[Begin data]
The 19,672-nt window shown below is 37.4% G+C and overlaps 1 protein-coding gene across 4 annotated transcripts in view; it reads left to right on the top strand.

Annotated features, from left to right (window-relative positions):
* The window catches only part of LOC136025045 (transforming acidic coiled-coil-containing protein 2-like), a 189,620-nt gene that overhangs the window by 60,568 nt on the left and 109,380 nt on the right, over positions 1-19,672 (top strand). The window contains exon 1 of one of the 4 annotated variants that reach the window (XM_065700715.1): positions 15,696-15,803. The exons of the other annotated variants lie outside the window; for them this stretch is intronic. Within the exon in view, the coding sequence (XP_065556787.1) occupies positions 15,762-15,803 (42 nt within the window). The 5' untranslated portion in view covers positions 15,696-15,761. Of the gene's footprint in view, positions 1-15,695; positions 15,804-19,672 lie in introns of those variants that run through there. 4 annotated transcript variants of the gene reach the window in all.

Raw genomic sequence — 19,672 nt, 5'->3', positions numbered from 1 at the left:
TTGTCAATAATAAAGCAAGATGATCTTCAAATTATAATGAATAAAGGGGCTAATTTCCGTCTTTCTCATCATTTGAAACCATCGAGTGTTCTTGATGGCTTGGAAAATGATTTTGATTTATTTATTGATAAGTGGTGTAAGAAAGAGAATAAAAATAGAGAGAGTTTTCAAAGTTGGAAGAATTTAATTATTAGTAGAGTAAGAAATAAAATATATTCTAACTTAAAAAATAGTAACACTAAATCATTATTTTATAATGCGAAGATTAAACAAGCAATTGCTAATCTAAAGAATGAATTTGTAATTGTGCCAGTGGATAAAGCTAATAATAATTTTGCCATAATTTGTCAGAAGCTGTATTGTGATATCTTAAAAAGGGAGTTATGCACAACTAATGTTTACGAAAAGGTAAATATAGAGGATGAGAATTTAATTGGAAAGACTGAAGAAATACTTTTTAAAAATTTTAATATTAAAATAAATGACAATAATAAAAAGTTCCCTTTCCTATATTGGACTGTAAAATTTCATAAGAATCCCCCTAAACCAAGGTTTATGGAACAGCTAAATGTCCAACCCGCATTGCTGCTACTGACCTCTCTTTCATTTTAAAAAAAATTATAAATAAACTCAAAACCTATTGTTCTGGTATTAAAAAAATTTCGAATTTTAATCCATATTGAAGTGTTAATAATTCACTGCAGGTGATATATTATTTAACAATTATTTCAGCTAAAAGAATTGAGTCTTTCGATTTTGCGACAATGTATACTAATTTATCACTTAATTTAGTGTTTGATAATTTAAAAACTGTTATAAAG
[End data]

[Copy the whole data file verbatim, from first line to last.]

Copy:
The 19,672-nt window shown below is 37.4% G+C and overlaps 1 protein-coding gene across 4 annotated transcripts in view; it reads left to right on the top strand.

Annotated features, from left to right (window-relative positions):
* The window catches only part of LOC136025045 (transforming acidic coiled-coil-containing protein 2-like), a 189,620-nt gene that overhangs the window by 60,568 nt on the left and 109,380 nt on the right, over positions 1-19,672 (top strand). The window contains exon 1 of one of the 4 annotated variants that reach the window (XM_065700715.1): positions 15,696-15,803. The exons of the other annotated variants lie outside the window; for them this stretch is intronic. Within the exon in view, the coding sequence (XP_065556787.1) occupies positions 15,762-15,803 (42 nt within the window). The 5' untranslated portion in view covers positions 15,696-15,761. Of the gene's footprint in view, positions 1-15,695; positions 15,804-19,672 lie in introns of those variants that run through there. 4 annotated transcript variants of the gene reach the window in all.

Raw genomic sequence — 19,672 nt, 5'->3', positions numbered from 1 at the left:
TTGTCAATAATAAAGCAAGATGATCTTCAAATTATAATGAATAAAGGGGCTAATTTCCGTCTTTCTCATCATTTGAAACCATCGAGTGTTCTTGATGGCTTGGAAAATGATTTTGATTTATTTATTGATAAGTGGTGTAAGAAAGAGAATAAAAATAGAGAGAGTTTTCAAAGTTGGAAGAATTTAATTATTAGTAGAGTAAGAAATAAAATATATTCTAACTTAAAAAATAGTAACACTAAATCATTATTTTATAATGCGAAGATTAAACAAGCAATTGCTAATCTAAAGAATGAATTTGTAATTGTGCCAGTGGATAAAGCTAATAATAATTTTGCCATAATTTGTCAGAAGCTGTATTGTGATATCTTAAAAAGGGAGTTATGCACAACTAATGTTTACGAAAAGGTAAATATAGAGGATGAGAATTTAATTGGAAAGACTGAAGAAATACTTTTTAAAAATTTTAATATTAAAATAAATGACAATAATAAAAAGTTCCCTTTCCTATATTGGACTGTAAAATTTCATAAGAATCCCCCTAAACCAAGGTTTATGGAACAGCTAAATGTCCAACCCGCATTGCTGCTACTGACCTCTCTTTCATTTTAAAAAAAATTATAAATAAACTCAAAACCTATTGTTCTGGTATTAAAAAAATTTCGAATTTTAATCCATATTGAAGTGTTAATAATTCACTGCAGGTGATATATTATTTAACAATTATTTCAGCTAAAAGAATTGAGTCTTTCGATTTTGCGACAATGTATACTAATTTATCACTTAATTTAGTGTTTGATAATTTAAAAACTGTTATAAAG